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SHAGGAN AND OTHER TALES OF INTEREST

DICK TURPIN
MANAGING DIRECTOR, ARTEMIS

THE Arabic word “shaggan” has no equivalent in English. It means the power some singers, such as Edith Piaf, have to imbue the lyrics of a song with an inexpressible melancholy; a yearning for better times. The shaggan has worked, it seems. As I write, the UK market is well above 5,700 – an almost 7 per cent rise this year. Not only that, but the FTSE is looking calm and confident. A “suckers’ rally” – or a sound and sustainable one?

Seminal reading here is the annual Barclays Capital Equity Gilt Study. It shows that from 1999-2009 the total return from both US and UK equities has been negative. The better news is that 10-year performance has been worse only once (1964-74) in the last 110 years; and that each poor/negative period of 10 consecutive years has been followed by a very profitable one (some 11 per cent per annum, in real terms.) So we are due a good decade. Or will it be different this time?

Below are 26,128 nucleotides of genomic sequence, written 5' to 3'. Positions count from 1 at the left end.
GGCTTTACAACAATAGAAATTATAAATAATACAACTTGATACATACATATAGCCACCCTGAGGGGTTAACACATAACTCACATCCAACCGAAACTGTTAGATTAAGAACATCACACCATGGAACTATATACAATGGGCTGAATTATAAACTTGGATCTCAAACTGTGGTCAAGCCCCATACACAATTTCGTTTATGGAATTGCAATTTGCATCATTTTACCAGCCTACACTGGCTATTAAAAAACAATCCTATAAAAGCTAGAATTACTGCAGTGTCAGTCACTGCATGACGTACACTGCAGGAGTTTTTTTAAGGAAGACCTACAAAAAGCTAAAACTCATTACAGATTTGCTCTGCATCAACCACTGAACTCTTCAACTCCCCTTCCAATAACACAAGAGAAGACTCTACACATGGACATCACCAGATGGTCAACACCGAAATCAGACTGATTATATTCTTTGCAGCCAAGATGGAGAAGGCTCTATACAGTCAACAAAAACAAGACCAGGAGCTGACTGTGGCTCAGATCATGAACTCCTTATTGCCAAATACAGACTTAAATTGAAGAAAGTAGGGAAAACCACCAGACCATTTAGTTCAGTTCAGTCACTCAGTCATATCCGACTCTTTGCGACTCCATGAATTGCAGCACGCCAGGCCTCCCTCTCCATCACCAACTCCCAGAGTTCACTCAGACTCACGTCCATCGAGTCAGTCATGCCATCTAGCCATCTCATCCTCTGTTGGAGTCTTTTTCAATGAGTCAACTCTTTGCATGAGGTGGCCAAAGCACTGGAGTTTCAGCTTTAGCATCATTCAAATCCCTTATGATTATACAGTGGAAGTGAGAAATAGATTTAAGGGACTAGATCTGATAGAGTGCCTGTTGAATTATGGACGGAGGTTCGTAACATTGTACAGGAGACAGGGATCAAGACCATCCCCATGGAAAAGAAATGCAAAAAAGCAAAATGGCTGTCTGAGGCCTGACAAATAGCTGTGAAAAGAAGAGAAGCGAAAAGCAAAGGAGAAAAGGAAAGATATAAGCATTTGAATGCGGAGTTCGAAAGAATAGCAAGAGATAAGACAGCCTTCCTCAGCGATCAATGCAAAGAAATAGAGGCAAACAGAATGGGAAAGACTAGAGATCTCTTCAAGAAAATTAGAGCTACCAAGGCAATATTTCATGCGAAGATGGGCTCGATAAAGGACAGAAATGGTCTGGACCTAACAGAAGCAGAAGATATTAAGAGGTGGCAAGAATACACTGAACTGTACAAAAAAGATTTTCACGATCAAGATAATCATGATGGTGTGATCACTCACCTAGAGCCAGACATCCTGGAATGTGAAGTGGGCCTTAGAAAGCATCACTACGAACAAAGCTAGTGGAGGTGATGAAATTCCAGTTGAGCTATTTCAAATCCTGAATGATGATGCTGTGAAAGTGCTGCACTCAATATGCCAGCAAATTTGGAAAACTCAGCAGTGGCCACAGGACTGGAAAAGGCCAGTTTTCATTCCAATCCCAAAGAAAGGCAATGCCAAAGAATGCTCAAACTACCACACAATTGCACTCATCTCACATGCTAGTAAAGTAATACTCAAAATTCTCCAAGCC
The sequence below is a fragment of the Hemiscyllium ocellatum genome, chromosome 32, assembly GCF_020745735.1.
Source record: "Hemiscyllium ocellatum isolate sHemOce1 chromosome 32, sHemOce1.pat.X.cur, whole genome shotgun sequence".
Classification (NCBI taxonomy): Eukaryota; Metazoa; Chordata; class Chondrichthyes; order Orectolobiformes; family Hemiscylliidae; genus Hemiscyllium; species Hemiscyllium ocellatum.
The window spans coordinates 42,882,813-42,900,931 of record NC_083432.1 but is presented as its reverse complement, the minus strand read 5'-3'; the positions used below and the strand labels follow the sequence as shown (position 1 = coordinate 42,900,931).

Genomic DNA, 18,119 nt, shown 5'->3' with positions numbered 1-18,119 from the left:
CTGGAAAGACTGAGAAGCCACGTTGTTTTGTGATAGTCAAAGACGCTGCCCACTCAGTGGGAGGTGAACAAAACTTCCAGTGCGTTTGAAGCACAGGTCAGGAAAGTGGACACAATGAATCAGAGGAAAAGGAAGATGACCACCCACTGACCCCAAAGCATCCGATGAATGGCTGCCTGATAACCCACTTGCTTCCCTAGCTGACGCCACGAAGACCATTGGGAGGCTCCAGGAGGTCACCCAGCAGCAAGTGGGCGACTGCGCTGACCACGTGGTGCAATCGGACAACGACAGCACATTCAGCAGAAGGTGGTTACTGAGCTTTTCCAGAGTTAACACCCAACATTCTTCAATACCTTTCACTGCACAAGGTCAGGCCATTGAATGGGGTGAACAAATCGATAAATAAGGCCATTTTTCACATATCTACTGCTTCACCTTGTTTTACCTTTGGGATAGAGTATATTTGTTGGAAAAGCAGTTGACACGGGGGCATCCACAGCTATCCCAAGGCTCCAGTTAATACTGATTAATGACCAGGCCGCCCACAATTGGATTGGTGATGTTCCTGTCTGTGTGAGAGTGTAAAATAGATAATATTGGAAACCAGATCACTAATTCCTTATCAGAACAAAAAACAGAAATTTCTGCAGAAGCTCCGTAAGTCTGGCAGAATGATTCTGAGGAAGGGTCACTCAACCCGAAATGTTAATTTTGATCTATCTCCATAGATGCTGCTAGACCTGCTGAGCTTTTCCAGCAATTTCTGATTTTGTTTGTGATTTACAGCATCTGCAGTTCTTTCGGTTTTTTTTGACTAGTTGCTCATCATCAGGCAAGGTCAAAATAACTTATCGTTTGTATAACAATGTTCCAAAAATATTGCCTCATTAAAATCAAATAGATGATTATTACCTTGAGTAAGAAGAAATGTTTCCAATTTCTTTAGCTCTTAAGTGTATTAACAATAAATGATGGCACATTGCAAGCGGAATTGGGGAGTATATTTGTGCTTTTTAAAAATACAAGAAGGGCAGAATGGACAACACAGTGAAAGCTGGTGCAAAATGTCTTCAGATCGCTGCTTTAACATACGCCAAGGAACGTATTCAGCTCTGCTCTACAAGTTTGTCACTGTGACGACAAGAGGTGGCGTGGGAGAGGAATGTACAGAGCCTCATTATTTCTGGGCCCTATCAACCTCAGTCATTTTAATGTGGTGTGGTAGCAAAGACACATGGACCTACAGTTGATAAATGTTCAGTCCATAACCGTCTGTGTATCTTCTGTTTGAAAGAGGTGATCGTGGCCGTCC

A critical factor is the relative attraction, or lack of it, of cash. UK interest rates remain at a 316-year low. If you leave your money in cash at current rates, doubling it will take you 6,932 years. That is rather beyond the endurance of what the FSA regards as “long-term investors.” And this is why, in the time you are taking to read this, much cash will have left Western deposit accounts for equities and bonds – hoping that both will go on up.

So one reason stock and bond markets have risen is because interest rates look set to stay low. That is because recovery is weak and economies face huge levels of debt. Yet what even the more reforming politicians talk about, as the election looms, is in effect simply cutting the rate at which the deficit is growing.

Markets are very effective discounting machines. They expect this debt to be dealt with, somehow. Of course there will be volatility, not least because a strong economic recovery would prompt central banks to begin removing stimulus and increasing interest rates. But in Arabic or English the runes, we think, are reading well.